Another masterpiece by Bryson, with his wonderful sense of irony and dry humor. The fact that he also reads it with his wonderfully confused accent is icing on the cake!
Beyond my dislike of Bryson the narrator, Bryson the author continues to amaze me. One Summer was a really good book. There was a little bit of everything that happened in 1927, but there was quite enough stuff to provide a lifetime of memories for those fortunate enough to have lived through that awesome summer.
I was greatly surprised, and quite disappointed, to find out that Charles Lindbergh had such a positive view of Germany in the 1930's.
His books, yes. His performances, no. I tremendously enjoyed "A Short History of Nearly Everything" and was hoping this would be at least as good, and i wasn't disappointed. I'll definitely give another of his books a more than casual glance.
The backstories, the completeness of everything about 1927 is just crazy. We have learned nothing in the past 100 years and yet so much happened the summer of 1927. Even if you aren't a reader this book is extremely engaging and will be read and re-read again and again.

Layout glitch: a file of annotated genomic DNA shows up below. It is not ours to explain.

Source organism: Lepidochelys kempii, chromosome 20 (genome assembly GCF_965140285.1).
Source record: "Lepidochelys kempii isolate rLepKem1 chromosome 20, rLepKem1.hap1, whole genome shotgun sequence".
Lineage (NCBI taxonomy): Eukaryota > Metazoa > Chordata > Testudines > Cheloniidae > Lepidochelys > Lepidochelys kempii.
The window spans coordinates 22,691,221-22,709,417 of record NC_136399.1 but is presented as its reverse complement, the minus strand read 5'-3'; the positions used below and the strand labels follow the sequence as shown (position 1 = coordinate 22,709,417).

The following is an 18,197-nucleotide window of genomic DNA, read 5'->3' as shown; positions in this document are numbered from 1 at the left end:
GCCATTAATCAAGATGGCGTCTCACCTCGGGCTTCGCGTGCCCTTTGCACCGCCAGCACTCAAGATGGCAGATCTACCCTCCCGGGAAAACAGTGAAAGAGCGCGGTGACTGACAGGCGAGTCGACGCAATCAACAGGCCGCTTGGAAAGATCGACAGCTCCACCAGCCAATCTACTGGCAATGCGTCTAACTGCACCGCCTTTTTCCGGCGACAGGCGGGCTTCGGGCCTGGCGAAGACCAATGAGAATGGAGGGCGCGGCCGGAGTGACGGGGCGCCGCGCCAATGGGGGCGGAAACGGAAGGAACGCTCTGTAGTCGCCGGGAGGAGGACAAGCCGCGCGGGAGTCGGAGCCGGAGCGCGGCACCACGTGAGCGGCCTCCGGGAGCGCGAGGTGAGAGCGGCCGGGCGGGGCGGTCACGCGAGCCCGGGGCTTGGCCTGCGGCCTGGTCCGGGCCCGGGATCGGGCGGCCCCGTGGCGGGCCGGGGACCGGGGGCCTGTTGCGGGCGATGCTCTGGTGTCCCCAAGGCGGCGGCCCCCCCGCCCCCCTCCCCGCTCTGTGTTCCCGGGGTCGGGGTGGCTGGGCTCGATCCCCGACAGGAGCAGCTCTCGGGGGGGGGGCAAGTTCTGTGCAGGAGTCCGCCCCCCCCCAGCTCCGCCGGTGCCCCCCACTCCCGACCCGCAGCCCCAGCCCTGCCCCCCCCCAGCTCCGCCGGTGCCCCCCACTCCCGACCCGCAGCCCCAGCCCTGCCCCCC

It's just amazing what happened the year of 1927. It isn't just one thing - but so many things. People, places, events that all took place this year.
It's my first Bill Bryson book - there will be more.
This isn't a movie - this is an extended TV series of the highest quality!
Decent coverage on Lindberg and Baseball but rest was utter opinions veiled as facts. Bryson gets pretty far left bordering on extreme.
Already read many, but with his far left rhetoric, prob not!
He has a lisp and a weird accent, Bryson seemed to struggle a lot with some pronunciations, which is ironic as he English is his first language. Bryson should have gotten a professional to read the book, so the words were annunciated better.
First elation and excitement, which turned into disappointment bordering on disgusting. Bryson basically hates any and all straight white men from that era. He turned the book into his personal rant. Felt like a bait and switch, very similar to Bill Bryson's African Diary turned CARE international advertisement. But at least CARE is a noble cause.
Don't waste your credit, rather get it at the local library so you are not extremely disappointed in the latter half of the book.
Although this book is very informing on the events that occurred during the summer of 1927 as well as numerous facts, the book had no real plot. For the first two chapters I was awaiting some sort of story line but there was none. If you're looking for a good personal story on the events that occurred during this time in history then DO NOT read this book, for it resembles a history textbook used in an American history class.